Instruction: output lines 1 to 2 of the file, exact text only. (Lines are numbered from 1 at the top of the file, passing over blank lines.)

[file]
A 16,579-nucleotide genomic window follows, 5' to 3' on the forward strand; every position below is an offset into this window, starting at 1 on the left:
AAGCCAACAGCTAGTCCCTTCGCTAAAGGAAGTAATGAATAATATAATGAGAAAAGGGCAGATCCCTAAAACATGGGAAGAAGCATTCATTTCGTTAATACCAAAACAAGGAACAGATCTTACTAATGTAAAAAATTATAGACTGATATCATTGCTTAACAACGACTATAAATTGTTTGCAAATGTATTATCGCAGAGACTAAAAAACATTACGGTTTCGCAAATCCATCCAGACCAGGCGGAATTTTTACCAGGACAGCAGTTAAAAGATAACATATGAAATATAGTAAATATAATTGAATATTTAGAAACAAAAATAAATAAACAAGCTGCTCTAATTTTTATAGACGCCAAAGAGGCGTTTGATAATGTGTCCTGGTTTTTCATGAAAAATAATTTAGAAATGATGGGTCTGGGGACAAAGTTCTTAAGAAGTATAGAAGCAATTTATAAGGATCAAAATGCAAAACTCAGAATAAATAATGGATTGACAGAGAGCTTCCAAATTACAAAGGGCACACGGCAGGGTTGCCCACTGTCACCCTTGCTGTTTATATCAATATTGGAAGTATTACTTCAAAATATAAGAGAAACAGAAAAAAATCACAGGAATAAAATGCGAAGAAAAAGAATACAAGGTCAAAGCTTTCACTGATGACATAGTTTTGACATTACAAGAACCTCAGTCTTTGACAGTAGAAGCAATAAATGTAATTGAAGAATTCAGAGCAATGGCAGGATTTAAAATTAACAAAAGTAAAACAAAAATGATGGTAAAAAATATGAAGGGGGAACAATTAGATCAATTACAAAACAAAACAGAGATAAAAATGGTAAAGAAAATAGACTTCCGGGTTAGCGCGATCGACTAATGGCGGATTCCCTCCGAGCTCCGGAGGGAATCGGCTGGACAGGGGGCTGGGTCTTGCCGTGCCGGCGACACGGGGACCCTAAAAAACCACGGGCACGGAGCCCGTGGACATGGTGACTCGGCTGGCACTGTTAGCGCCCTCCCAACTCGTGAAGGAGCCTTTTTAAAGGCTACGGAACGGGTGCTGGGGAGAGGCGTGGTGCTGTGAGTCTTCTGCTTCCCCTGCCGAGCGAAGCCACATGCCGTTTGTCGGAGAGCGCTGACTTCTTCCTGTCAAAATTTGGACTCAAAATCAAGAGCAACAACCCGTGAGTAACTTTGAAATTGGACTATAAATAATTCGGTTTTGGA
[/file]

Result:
A 16,579-nucleotide genomic window follows, 5' to 3' on the forward strand; every position below is an offset into this window, starting at 1 on the left:
AAGCCAACAGCTAGTCCCTTCGCTAAAGGAAGTAATGAATAATATAATGAGAAAAGGGCAGATCCCTAAAACATGGGAAGAAGCATTCATTTCGTTAATACCAAAACAAGGAACAGATCTTACTAATGTAAAAAATTATAGACTGATATCATTGCTTAACAACGACTATAAATTGTTTGCAAATGTATTATCGCAGAGACTAAAAAACATTACGGTTTCGCAAATCCATCCAGACCAGGCGGAATTTTTACCAGGACAGCAGTTAAAAGATAACATATGAAATATAGTAAATATAATTGAATATTTAGAAACAAAAATAAATAAACAAGCTGCTCTAATTTTTATAGACGCCAAAGAGGCGTTTGATAATGTGTCCTGGTTTTTCATGAAAAATAATTTAGAAATGATGGGTCTGGGGACAAAGTTCTTAAGAAGTATAGAAGCAATTTATAAGGATCAAAATGCAAAACTCAGAATAAATAATGGATTGACAGAGAGCTTCCAAATTACAAAGGGCACACGGCAGGGTTGCCCACTGTCACCCTTGCTGTTTATATCAATATTGGAAGTATTACTTCAAAATATAAGAGAAACAGAAAAAAATCACAGGAATAAAATGCGAAGAAAAAGAATACAAGGTCAAAGCTTTCACTGATGACATAGTTTTGACATTACAAGAACCTCAGTCTTTGACAGTAGAAGCAATAAATGTAATTGAAGAATTCAGAGCAATGGCAGGATTTAAAATTAACAAAAGTAAAACAAAAATGATGGTAAAAAATATGAAGGGGGAACAATTAGATCAATTACAAAACAAAACAGAGATAAAAATGGTAAAGAAAATAGACTTCCGGGTTAGCGCGATCGACTAATGGCGGATTCCCTCCGAGCTCCGGAGGGAATCGGCTGGACAGGGGGCTGGGTCTTGCCGTGCCGGCGACACGGGGACCCTAAAAAACCACGGGCACGGAGCCCGTGGACATGGTGACTCGGCTGGCACTGTTAGCGCCCTCCCAACTCGTGAAGGAGCCTTTTTAAAGGCTACGGAACGGGTGCTGGGGAGAGGCGTGGTGCTGTGAGTCTTCTGCTTCCCCTGCCGAGCGAAGCCACATGCCGTTTGTCGGAGAGCGCTGACTTCTTCCTGTCAAAATTTGGACTCAAAATCAAGAGCAACAACCCGTGAGTAACTTTGAAATTGGACTATAAATAATTCGGTTTTGGA